Alpha-1 antitrypsin deficiency

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Alpha-1 antitrypsin deficiency
Other namesα1-antitrypsin deficiency
Structure of Alpha-1 antitrypsin
SpecialtyPulmonology, Hepatology, Medical genetics
SymptomsShortness of breath, wheezing, yellowish skin[1]
ComplicationsCOPD, cirrhosis, neonatal jaundice, panniculitis[1]
Usual onset20 to 50 years old[1]
CausesMutation in the SERPINA1 gene[1]
Risk factorsNorthern European and Iberian ancestry
Diagnostic methodBased on symptoms, blood tests, genetic tests[2]
Differential diagnosisAsthma[1]
TreatmentMedications, lung transplant, liver transplant[2]
MedicationBronchodilators, inhaled steroids, antibiotics, intravenous infusions of A1AT protein[2]
PrognosisLife expectancy ~50 years (smokers), nearly normal (non-smokers)[3]
Frequency1 in 2,500 (Europeans)[1]

Alpha-1 antitrypsin deficiency (A1AD or AATD) is a genetic disorder that may result in lung disease or liver disease.[1] Onset of lung problems is typically between 20 and 50 years of age.[1] This may result in shortness of breath, wheezing, or an increased risk of lung infections.[1][2] Complications may include chronic obstructive pulmonary disease (COPD), cirrhosis, neonatal jaundice, or panniculitis.[1]

A1AD is due to a mutation in the SERPINA1 gene that results in not enough alpha-1 antitrypsin (A1AT).[1] Risk factors for lung disease include tobacco smoking and environmental dust.[1] The underlying mechanism involves unblocked neutrophil elastase and buildup of abnormal A1AT in the liver.[1] It is autosomal co-dominant, meaning that one defective allele tends to result in milder disease than two defective alleles.[1] The diagnosis is suspected based on symptoms and confirmed by blood tests or genetic tests.[2]

Treatment of lung disease may include bronchodilators, inhaled steroids, and, when infections occur, antibiotics.[2] Intravenous infusions of the A1AT protein or in severe disease lung transplantation may also be recommended.[2] In those with severe liver disease liver transplantation may be an option.[2][4] Avoiding smoking is recommended.[2] Vaccination for influenza, pneumococcus, and hepatitis is also recommended.[2] Life expectancy among those who smoke is 50 years while among those who do not smoke it is almost normal.[3]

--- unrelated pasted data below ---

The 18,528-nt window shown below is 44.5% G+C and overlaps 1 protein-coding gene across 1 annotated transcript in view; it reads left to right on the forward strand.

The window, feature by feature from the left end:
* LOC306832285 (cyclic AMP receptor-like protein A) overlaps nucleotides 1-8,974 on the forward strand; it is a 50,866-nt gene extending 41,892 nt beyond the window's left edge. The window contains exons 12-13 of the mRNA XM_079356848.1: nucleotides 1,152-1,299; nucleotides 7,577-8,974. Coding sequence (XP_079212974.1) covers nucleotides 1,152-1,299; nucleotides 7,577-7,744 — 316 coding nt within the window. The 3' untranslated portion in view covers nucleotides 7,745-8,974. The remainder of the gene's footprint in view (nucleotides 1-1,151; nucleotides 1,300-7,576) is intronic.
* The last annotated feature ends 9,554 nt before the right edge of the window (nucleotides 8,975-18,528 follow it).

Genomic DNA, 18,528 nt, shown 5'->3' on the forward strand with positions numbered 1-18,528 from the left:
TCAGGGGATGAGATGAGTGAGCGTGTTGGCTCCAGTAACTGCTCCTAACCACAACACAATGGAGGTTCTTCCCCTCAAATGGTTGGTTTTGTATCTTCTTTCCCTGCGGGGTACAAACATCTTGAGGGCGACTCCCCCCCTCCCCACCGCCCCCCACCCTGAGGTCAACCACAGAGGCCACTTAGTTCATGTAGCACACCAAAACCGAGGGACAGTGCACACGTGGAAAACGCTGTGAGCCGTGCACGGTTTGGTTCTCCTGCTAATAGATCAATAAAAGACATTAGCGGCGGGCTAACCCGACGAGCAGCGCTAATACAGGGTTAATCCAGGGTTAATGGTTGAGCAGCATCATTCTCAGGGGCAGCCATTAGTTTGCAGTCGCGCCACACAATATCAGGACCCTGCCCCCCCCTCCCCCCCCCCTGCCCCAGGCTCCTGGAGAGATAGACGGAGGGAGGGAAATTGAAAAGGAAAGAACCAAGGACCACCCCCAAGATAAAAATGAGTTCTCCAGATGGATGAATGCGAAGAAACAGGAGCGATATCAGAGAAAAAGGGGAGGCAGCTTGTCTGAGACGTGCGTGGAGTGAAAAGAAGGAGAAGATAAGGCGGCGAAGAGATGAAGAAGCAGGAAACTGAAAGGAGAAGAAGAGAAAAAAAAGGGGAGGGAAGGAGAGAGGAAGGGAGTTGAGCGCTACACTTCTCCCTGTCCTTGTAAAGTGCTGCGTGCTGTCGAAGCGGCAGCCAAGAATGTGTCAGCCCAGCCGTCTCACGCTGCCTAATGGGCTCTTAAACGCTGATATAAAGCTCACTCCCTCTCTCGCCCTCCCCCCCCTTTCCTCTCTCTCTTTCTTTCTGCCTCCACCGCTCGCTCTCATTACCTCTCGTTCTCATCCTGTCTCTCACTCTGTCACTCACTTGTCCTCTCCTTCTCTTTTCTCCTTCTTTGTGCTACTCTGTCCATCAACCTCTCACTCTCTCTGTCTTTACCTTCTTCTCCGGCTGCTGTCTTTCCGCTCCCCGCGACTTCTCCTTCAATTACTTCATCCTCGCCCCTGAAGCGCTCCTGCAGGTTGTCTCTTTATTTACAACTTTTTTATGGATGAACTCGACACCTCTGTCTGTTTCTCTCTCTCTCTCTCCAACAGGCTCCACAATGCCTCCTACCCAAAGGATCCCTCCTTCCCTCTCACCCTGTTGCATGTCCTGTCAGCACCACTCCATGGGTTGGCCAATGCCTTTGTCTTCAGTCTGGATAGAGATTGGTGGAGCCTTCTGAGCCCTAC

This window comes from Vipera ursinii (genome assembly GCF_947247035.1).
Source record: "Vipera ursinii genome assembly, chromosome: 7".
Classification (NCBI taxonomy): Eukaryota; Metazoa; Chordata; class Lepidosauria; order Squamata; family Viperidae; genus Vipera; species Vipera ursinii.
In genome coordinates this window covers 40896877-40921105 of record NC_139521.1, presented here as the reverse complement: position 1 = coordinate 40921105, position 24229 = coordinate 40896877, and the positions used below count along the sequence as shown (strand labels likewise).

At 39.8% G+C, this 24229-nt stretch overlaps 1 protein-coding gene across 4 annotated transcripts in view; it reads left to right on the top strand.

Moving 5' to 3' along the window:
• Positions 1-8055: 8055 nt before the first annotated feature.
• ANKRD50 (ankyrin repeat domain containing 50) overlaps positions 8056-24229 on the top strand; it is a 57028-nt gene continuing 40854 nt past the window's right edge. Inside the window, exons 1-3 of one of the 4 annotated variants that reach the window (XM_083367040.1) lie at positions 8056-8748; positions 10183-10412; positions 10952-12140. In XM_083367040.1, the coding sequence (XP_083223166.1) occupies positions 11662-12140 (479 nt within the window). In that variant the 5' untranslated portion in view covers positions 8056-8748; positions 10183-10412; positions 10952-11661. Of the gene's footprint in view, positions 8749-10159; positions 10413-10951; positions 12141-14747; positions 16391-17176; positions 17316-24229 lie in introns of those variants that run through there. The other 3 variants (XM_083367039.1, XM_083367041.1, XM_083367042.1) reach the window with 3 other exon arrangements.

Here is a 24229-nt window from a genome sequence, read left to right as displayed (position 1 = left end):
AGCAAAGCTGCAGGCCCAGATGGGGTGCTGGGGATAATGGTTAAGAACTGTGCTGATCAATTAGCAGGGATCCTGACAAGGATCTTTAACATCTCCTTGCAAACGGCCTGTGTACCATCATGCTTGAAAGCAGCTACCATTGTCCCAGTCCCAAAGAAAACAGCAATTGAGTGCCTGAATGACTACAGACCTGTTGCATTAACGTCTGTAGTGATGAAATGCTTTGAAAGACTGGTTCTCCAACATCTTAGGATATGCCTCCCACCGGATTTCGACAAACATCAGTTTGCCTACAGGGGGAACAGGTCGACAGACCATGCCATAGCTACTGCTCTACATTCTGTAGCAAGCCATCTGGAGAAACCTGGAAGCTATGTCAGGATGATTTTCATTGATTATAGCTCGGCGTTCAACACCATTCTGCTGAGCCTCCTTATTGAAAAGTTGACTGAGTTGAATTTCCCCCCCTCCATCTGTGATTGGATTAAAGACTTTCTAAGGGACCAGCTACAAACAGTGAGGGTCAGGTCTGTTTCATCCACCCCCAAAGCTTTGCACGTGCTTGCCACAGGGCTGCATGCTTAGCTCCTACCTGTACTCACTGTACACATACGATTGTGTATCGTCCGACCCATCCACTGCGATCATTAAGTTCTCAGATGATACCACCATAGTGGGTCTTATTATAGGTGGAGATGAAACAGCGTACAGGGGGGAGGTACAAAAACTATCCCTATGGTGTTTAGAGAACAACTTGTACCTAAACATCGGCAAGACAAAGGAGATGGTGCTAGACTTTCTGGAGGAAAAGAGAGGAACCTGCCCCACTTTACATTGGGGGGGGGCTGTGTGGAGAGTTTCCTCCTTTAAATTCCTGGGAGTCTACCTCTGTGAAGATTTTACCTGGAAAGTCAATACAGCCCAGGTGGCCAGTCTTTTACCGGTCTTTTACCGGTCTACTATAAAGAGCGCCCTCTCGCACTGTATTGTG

The condition affects about 1 in 2,500 people of European descent.[1] Severe deficiency occurs in about 1 in 5,000.[5] In Asians it is uncommon.[1] About 3% of people with COPD are believed to have the condition.[5] Alpha-1 antitrypsin deficiency was first described in the 1960s.[6]

Signs and symptoms[edit]

Individuals with A1AD may develop emphysema,[1] or chronic obstructive pulmonary disease during their thirties or forties even without a history of smoking, though smoking greatly increases the risk.[7] Symptoms may include shortness of breath (on exertion and later at rest), wheezing, and sputum production. Symptoms may resemble recurrent respiratory infections or asthma.[8]

A1AD may cause several manifestations associated with liver disease, which include impaired liver function and cirrhosis. In newborns, alpha-1 antitrypsin deficiency can result in early onset jaundice followed by prolonged jaundice. Between 3% and 5% of children with ZZ mutations develop life-threatening liver disease, including liver failure.[9] A1AD is a leading reason for liver transplantation in newborns.[9] In newborns and children, A1AD may cause jaundice, poor feeding, poor weight gain, hepatomegaly and splenomegaly.[9]

Conditions associated with alpha-1 antitrypsin deficiency, occurring due to paucity of AAT in circulation allowing uninhibited inflammation in lungs, and accumulation of mutated AAT in the liver

Apart from COPD and chronic liver disease, α1-antitrypsin deficiency has been associated with necrotizing panniculitis (a skin condition) and with granulomatosis with polyangiitis in which inflammation of the blood vessels may affect a number of organs but predominantly the lungs and the kidneys.[10]


Serpin peptidase inhibitor, clade A, member 1 (SERPINA1) is the gene that encodes the protein alpha-1 antitrypsin. SERPINA1 has been localized to chromosome 14q32. Over 75 mutations of the SERPINA1 gene have been identified, many with clinically significant effects.[11] The most common cause of severe deficiency, PiZ, is a single base-pair substitution leading to a glutamic acid to lysine mutation at position 342 (dbSNP: rs28929474), while PiS is caused by a glutamic acid to valine mutation at position 264 (dbSNP: rs17580). Other rarer forms have been described [citation needed].


Photomicrograph of a liver biopsy from a patient with alpha-1 antitrypsin deficiency. The PAS with diastase stain shows the diastase-resistant pink globules that are characteristic of this disease.